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On one hand the trend in the last 15 years has been increase power and payload. So much so the new 150/1500 series trucks can now carry and tow what 250/2500 series trucks could 15 years ago. Example - compare the 2005 Chevy 2500 with the 8.1 gas engine to the 2019 Chevy 1500 with the 6.2 gas engine.

The material being used has changed also. From mild rolled steel being stamped into body parts it is now often times aluminum. The frames on the new trucks is way better than the old frames with the switch from mild steel to high strength steel. For 2020 I think the GM trucks have use two more cross members to an already solid frame. Same for Ram.

My thought is, that increasing power and capacity is the trend. Trending up. Ford, Ram, GM will need a different mind set to change this trend. Not only that they will need different engineers. Those engineers might not even be trained yet. So with their current trend I still say electric addition to the trucks to help the gas and diesel engines achieve better fuel economy. And still think better tires with more payload are in our future.
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Old 11-10-2019, 05:02 PM   #33
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There are already LT tires that are over 4k. 295/75/18 and 285/75/18 have 4080 lb rating.
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Old 11-10-2019, 06:51 PM   #34
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I have 275/65 18" E rated tires and the load capacity is 3,415lbs. per tire on my truck at max air pressure.

I will check out the bigger LT 18" tires that can carry over 4,000lbs.

Going to Tire Rack now.

Thanks for that info.
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Old 11-10-2019, 07:16 PM   #35
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All I can find are narly off road tires.

Load rating of 129 is 4,079 lbs.
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Old 11-10-2019, 07:18 PM   #36
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I have 275/65 18" E rated tires and the load capacity is 3,415lbs. per tire on my truck at max air pressure.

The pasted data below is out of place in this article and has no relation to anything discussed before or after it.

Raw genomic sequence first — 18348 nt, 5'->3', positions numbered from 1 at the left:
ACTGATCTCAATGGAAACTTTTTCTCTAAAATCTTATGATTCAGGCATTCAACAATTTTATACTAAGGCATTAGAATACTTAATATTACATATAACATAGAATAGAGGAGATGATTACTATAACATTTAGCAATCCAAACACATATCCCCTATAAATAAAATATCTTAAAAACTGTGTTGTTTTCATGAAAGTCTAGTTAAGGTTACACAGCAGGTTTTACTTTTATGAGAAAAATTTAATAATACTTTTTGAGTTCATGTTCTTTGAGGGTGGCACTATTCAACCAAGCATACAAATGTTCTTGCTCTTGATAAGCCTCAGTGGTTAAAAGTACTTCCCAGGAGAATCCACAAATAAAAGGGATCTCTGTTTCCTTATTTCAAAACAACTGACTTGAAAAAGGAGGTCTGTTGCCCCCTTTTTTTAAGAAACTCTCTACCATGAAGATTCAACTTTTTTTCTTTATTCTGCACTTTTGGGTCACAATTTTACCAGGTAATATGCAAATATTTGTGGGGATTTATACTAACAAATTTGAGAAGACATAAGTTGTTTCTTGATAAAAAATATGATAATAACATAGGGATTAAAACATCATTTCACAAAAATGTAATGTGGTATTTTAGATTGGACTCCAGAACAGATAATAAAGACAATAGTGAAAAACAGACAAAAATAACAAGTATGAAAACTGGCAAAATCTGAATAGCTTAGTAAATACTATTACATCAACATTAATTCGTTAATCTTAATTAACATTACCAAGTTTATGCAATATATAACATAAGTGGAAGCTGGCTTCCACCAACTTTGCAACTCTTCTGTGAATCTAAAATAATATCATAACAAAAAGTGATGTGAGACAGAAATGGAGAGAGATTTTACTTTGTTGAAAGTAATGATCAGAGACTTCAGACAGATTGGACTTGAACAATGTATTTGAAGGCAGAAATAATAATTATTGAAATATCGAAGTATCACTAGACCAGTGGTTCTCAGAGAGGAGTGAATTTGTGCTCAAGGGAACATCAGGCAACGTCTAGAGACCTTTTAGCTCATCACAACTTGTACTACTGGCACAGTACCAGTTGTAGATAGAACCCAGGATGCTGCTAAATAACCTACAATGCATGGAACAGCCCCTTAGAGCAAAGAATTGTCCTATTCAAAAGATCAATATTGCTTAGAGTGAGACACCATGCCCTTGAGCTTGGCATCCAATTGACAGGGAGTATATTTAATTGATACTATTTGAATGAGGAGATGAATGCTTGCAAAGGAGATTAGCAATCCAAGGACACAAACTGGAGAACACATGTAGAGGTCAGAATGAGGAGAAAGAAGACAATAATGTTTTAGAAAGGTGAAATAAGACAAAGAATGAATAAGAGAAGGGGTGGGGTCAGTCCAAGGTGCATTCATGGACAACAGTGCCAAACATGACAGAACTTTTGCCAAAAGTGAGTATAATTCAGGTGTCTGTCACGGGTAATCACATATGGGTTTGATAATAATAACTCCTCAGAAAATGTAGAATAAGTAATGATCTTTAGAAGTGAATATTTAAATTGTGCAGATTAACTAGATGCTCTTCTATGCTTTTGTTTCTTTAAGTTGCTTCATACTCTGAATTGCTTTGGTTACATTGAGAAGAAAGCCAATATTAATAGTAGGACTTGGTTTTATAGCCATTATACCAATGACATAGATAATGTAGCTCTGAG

I will check out the bigger LT 18" tires that can carry over 4,000lbs.

Going to Tire Rack now.

Thanks for that info.
My 36s that were on my highboy were the 36x14.50x16 super swamper radials with a 3640 rating. With the valve stems removed, the rears wouldnt flatten. The truck was a shade tall to get in the garage and letting the air out got me in and out, but those things sure were stiff.
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Old 11-10-2019, 07:30 PM   #37
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Not very knarly https://www.discounttire.com/buy-tir...tx-m-s/p/11298
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Old 11-10-2019, 07:44 PM   #38
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All I can find are narly off road tires.

Load rating of 129 is 4,079 lbs.
Plenty of AT tires for 18" rims and 20" rims with a 4080# rating. Check Toyo and Nitto.
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Old 11-10-2019, 07:48 PM   #39
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The biggest change coming will be electrification of drivetrains. That in turn will affect payloads, configurations, frame stiffness etc. But it won’t be 10 years. You’ll start seeming production in the next 2 to 3 years.
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Old 11-10-2019, 07:53 PM   #40
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The biggest change coming will be electrification of drivetrains. That in turn will affect payloads, configurations, frame stiffness etc. But it wonít be 10 years. Youíll start seeming production in the next 2 to 3 years.
I dont see it as a technology thats going anywhere, but check out lordstown motors. Someone from workhorse is buying the gm lordstown facility.

Electric might work for city dwellers, but its out for people who actually move about for the forseeable future.
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Old 11-10-2019, 08:16 PM   #41
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NevadaNick - thanks. You are right. Those Michelin Defenders are not narly and would make a good highway tire. If towing a 5th wheel those would be the tires to have.

Jshopes81 - you can't see a hybrid truck? Say gas engine coupled with an electric assit. The same technology as the Toyota Prius on a much larger scale. But the heavy battery will reduce payload some.

I am with you on all electric but a hybrid system I think could help a little which in a truck might be 1 or 2 mpg more.
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Old 11-10-2019, 08:26 PM   #42
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Chevy already had a hybrid pickup.